本屆學會管理層如下:

ISCLH Executive Officers 學會日常管理人員 (括號中爲所在大學及地區):

President 會長: Dr. CHIU Pengsheng 邱澎生 (Jiaotong, PRC)

Vice-President 副會長: Dr. CHEN Shuang 陳爽 (Iowa, US)

Secretaries 秘書長: Dr. GUO Weiting 郭威廷 (Aix-Marseille, France), Dr. ZHAO Jing 趙晶 (Zhengfa 中國政法大學, PRC)

Treasurer 財務長: Dr. CHEN Dandan 陳丹丹 (SUNY Farmingdale, US)

The Committee on Research 文獻委員會: Dr. ZHANG Ting 張婷 (Chair, Maryland, US), Dr. Roy STURGEON 罗义 (Tulane, US), Dr. ZHANG Yongle 章永樂 (Peking 北京大學, PRC), Dr. YANG Songtao 楊松濤 (Henan 河南大學, PRC)

The Committee of Conference 會議委員會: Dr. WANG Fei-Hsien 王飛仙 (Chair, Indiana, US), Dr. DU Yue 杜樂 (Cornell, US), Dr. CAI Liang 蔡亮 (Notre Dame, US), Dr. XIA Yun 夏昀 (Shanghai 上海大學, PRC), Dr. Tristan BROWN 張仲思 (MIT, US)

The Committee on Publication 出版委員會: Dr. CONG Xiaoping 叢小平 (Chair, UT Houston, US), Dr. LAI Junnan 賴駿楠 (Jiaotong, PRC), Dr. NIE Xin 聶鑫 (Tsinghua 清華大學, PRC), Dr. LIU Sida 劉思達 (Toronto, CA), Daniel ASEN 安大年 (Rutgers, US)

The Committee on Development 發展委員會: Dr. Philip THAI 蔡駿治 (Chair, Northeastern, US), Dr. LUO Weiwei 羅娓娓 (Grinnell, US), Dr. Jennifer ALTEHENGER 李悦歆 (Oxford, UK), Dr. Jedidiah KRONCKE 鄺傑 (HKU, HK), Jackson GUO 郭躍斌 (Toronto, CA)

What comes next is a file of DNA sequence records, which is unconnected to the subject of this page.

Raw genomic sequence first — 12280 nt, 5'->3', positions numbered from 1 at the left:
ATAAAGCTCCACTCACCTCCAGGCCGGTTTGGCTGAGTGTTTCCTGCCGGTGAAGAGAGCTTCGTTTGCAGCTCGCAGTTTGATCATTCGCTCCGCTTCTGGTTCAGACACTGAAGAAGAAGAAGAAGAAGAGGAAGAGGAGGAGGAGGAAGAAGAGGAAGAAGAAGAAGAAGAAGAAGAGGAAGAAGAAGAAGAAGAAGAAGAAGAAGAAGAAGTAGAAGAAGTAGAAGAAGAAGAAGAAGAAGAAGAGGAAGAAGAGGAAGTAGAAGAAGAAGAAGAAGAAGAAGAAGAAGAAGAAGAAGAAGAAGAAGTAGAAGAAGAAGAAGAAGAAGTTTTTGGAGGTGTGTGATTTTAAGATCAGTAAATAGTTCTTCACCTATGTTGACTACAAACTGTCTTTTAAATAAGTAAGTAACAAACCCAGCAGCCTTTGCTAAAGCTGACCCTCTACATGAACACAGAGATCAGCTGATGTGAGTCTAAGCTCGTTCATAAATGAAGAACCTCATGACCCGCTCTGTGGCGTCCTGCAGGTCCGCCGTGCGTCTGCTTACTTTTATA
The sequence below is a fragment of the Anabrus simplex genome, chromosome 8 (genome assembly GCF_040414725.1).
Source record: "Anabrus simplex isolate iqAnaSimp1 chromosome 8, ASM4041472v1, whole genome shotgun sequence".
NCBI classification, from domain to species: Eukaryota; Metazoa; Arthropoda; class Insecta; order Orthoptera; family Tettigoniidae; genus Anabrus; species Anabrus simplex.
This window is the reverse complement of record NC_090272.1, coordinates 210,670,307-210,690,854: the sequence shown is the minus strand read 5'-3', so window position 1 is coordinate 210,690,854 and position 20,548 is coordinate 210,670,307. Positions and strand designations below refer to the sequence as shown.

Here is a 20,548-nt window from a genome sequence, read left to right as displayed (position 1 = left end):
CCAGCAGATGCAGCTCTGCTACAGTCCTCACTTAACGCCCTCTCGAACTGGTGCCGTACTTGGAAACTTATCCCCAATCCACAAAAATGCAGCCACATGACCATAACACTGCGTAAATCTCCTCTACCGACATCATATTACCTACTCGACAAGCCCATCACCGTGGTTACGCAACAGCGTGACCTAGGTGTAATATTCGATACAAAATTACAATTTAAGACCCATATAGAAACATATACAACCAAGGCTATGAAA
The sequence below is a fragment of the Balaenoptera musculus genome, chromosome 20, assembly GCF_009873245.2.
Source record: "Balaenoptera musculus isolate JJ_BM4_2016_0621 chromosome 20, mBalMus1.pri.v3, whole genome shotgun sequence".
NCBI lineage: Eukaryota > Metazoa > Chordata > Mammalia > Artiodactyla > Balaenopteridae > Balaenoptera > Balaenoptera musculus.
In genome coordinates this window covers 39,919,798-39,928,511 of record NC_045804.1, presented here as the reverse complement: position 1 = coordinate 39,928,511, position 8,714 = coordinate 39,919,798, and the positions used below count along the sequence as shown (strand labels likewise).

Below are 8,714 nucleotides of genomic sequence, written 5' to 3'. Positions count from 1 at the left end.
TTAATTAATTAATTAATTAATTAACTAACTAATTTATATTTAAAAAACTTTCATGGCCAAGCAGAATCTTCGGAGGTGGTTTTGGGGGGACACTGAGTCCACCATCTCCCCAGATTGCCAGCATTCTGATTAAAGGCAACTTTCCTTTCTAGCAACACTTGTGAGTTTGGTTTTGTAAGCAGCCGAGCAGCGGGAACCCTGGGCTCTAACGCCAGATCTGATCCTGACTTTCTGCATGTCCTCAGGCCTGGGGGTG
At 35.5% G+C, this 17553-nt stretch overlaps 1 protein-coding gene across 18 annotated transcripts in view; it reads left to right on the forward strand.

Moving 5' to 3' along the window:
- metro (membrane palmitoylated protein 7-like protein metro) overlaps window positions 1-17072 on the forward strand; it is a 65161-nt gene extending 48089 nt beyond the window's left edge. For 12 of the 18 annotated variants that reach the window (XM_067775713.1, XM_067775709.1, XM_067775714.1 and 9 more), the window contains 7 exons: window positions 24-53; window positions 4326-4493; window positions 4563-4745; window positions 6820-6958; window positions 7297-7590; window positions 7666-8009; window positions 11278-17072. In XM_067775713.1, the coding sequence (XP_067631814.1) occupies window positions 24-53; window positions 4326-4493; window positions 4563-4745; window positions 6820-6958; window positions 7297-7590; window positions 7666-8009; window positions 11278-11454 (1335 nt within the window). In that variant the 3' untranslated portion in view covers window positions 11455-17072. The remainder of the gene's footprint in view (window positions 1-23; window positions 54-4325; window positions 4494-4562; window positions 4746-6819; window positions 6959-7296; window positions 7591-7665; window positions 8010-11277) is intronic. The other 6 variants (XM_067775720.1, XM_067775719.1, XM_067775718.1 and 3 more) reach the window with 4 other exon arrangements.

The joint governing body of the Society consists of the Board of Directors and the Executive Council 學會最高管理機構由董事會和執委會聯合組成.

The Board of Directors 董事會 (in alphabetical order):

Jérôme BOURGON 鞏濤 (CNRS, France)
Thomas BUOYE 步德茂 (Tulsa, US)
CHAN Chun-Keung 陳俊強 (National Taipei 國立臺北大學, ROC)
CHEN Hwei-syin 陳惠馨 (Chengchi 政治大學, ROC) (honorary)

CHEN Li 陳利 (Toronto, CA)
LIANG Zhiping 梁治平 (Chinese National Academy of Arts 中国艺术研究院, PRC) (honorary)

Kentaro MATSUBARA 松原健太郎 (Tokyo, Japan)
Nancy PARK 朴蘭詩 (CSU East Bay, US) (honorary)
Billy SO 蘇基朗 (Macau, Macau)

Matthew SOMMER 蘇成捷 (Stanford, US)
WANG Zhiqiang 王志強 (Fudan 復旦大學, PRC)
Robin YATES 葉山 (McGill, CA) (honorary)

Madeleine ZELIN 曾小萍 (Columbia, US)
ZHANG Taisu 張泰蘇 (Yale, US) (Immediate Past President 前會長)

Plus the following members of the Executive Council 董事會成員還包含下列執委會成員:

The Executive Council 執行委員會:
Dr. CHIU Pengsheng (President), Dr. ZHANG Taisu (Immediate Past President), Dr. CHEN Shuang (Vice-President), Dr. ZHANG Ting (Committee Chair), Dr. WANG Fei-Hsien (Committee Chair), Dr. CONG Xiaoping (Committee Chair), Dr. Philip THAI (Committee Chair), Dr. GUO Weiting (Secretary), Dr. ZHAO Jing (Secretary), Dr. CHEN Dandan (Treasurer)

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New Publication: Frédéric Constant, “Le droit mongol dans l’État sino-mandchou (1644-1911): Entre autonomie et assimilation”

Le droit mongol dans l’État sino-mandchou (1644-1911): Entre autonomie et assimilation
(“Mongolian law in the Sino-Manchu state (1644-1911): Between autonomy and assimilation”)